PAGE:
“Ugly works” in direct mail design, writes my colleague Denny Hatch in his latest column in Target Marketing (7/08, p. 50). His premise: direct mail should be intentionally designed to look ugly and junky, because it will increase response.
We're looking to create an incentive plan for all rank-and-file employees who bring in leads that help us land new business. (That's already part of our sales force's job, so they would be excluded.) What kind of incentives work best? I'm assuming cash is popular—so how much? How should we track our incentive program?—Bill M., Las Vegas
When I began my corporate career in the late 70s, corporations spent huge amounts of time and money perfecting their “mission statements,” which they proudly posted on placards in the lobby. Multi-channel marketing guru Don Libey thinks most mission statements are for the most part banal and of limited value.
New media gurus these days rave about getting tens of thousands — or millions — of page views on MySpace and YouTube. But any idiot can put up a video that gets a ton of traffic. The easiest way: just use sex.
My colleague Denny Hatch is one of the most respected of the “old school” direct marketing copywriters and publishers operating today. He says the reason so many Internet marketers get it wrong is that they fail to apply DM selling techniques online.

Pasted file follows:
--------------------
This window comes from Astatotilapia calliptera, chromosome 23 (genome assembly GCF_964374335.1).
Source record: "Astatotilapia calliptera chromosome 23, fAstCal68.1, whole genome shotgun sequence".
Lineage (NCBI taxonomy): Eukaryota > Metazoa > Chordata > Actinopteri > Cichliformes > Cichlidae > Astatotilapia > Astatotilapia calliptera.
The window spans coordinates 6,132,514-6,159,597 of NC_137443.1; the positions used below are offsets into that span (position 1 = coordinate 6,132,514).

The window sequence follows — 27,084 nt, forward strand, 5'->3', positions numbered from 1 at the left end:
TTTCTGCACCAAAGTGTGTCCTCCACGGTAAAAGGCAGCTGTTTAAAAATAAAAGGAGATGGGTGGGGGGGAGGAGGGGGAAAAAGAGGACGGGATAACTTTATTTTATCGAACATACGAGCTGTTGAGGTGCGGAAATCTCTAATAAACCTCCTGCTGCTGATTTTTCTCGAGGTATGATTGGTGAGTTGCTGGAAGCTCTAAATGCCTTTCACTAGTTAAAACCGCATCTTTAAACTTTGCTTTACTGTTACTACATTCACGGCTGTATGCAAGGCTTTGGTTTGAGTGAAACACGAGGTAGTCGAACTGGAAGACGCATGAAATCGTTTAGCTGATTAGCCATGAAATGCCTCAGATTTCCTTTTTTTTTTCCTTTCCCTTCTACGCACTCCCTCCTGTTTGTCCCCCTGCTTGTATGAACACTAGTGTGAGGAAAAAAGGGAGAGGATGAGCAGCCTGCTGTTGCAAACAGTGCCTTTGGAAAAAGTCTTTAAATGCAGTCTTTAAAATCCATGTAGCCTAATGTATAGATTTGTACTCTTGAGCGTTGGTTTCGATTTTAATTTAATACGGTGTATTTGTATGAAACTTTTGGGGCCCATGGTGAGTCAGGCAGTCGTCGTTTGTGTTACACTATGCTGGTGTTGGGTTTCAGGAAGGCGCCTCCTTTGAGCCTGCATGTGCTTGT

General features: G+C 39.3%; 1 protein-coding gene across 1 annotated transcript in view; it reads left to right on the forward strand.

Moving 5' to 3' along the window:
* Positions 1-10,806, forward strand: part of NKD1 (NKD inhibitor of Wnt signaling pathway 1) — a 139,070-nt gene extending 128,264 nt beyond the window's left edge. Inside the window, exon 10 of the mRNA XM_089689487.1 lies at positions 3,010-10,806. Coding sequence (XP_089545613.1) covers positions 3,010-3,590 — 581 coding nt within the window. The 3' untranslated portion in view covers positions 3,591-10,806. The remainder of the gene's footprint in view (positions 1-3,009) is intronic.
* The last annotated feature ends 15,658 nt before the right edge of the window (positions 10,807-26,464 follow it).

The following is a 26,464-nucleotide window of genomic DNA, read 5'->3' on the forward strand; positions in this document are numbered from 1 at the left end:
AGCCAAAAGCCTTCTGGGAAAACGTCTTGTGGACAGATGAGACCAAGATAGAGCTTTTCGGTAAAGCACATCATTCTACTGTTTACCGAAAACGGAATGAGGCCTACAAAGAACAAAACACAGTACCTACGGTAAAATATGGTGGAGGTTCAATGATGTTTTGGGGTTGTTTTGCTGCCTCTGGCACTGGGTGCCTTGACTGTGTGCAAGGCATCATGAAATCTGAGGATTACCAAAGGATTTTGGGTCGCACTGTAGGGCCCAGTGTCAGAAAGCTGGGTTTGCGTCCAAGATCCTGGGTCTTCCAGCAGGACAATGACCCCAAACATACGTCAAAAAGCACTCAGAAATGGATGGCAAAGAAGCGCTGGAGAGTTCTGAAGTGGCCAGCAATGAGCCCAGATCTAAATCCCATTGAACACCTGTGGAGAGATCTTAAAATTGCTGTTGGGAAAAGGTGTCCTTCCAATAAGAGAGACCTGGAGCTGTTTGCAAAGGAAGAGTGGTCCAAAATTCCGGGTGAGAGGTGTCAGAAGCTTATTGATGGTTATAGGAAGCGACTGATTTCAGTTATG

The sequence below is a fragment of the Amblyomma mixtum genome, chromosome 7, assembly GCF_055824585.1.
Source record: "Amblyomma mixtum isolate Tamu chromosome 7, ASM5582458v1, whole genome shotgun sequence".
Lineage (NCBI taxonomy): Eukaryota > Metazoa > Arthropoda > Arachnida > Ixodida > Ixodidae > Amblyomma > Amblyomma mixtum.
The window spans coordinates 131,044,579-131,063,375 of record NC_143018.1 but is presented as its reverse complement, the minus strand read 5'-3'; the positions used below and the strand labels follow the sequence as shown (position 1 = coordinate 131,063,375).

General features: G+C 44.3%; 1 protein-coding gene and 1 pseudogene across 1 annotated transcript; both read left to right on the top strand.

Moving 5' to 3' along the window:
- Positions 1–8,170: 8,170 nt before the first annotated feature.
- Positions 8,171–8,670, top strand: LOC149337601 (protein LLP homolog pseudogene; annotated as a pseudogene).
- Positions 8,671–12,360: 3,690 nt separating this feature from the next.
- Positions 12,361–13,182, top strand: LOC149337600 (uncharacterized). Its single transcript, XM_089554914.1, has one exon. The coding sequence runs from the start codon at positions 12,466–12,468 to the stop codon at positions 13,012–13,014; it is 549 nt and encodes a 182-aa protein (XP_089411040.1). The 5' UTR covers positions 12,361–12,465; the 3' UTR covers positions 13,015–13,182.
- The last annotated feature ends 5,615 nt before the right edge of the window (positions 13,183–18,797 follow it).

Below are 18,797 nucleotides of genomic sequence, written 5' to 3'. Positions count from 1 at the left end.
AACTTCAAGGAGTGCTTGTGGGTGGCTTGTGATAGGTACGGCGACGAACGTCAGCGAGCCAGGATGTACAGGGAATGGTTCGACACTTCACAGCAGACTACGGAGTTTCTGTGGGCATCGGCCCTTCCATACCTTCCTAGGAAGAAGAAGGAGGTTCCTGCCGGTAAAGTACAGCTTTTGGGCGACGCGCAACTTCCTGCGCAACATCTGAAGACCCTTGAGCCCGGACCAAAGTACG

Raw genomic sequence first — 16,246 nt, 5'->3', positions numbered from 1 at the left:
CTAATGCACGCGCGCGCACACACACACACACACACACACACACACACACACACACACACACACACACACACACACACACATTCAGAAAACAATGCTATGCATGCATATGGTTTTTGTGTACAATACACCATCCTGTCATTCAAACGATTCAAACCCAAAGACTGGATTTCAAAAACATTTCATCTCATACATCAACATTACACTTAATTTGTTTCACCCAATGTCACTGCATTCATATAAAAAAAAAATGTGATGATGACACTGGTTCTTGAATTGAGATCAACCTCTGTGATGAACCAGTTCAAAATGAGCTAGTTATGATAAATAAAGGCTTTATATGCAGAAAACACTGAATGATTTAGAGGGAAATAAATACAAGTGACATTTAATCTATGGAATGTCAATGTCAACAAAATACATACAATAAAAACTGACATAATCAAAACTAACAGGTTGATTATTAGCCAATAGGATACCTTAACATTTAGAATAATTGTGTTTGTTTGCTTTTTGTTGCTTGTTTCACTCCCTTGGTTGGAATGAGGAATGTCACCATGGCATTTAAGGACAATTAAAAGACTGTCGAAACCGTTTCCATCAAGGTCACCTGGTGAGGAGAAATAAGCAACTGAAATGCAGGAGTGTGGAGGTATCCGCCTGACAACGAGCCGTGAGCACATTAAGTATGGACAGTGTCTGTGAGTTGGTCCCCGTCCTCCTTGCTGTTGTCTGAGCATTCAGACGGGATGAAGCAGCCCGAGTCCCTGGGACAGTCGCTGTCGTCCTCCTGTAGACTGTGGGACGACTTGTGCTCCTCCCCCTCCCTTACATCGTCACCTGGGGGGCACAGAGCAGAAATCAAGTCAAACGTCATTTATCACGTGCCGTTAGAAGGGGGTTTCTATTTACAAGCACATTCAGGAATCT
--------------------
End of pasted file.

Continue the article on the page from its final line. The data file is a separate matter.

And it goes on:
It has been observed many times that blogging, Web 2.0, and social media are effective because today’s consumers are more intersted in the opinions and recommendations of their peers than those of professional reviewers, critics, and experts. Certainly the success of the reader reviews on Amazon.com is a great example of this. But the dominance of Citizen Journalism over professional journalists is not universal.
Starbucks mission statement, according to their Web site, is to “develop enthusiastically satisfied customers all of the time.” If that’s so, can anyone answer me why none of the Starbucks in my area can give me a slice of lemon with my iced tea?
JJ, a marketing consultant who is an advocate of social media, confided in me that to get significant results takes 10 to 15 hours of participation a week — EVERY week. For most of us, that’s time we don’t have to spare. So I’m wondering: do you think a company or solopreneur can PAY someone to handle all of their social networking for them?
Last night I saw a Burger King TV commercial in which two guys dressed in hamburger costumes go to Wendy’s to order hamburgers, only to conclude that Wendy’s doesn’t offer burgers as good as BK.
Normally, by the time you read about a new idea in marketing, it’s too late for you to stand out as an early adopter, because the early adopters are all already using it. But online video is a growing trend, and it’s NOT too late for you to boost your online conversions, sales, and traffic with it!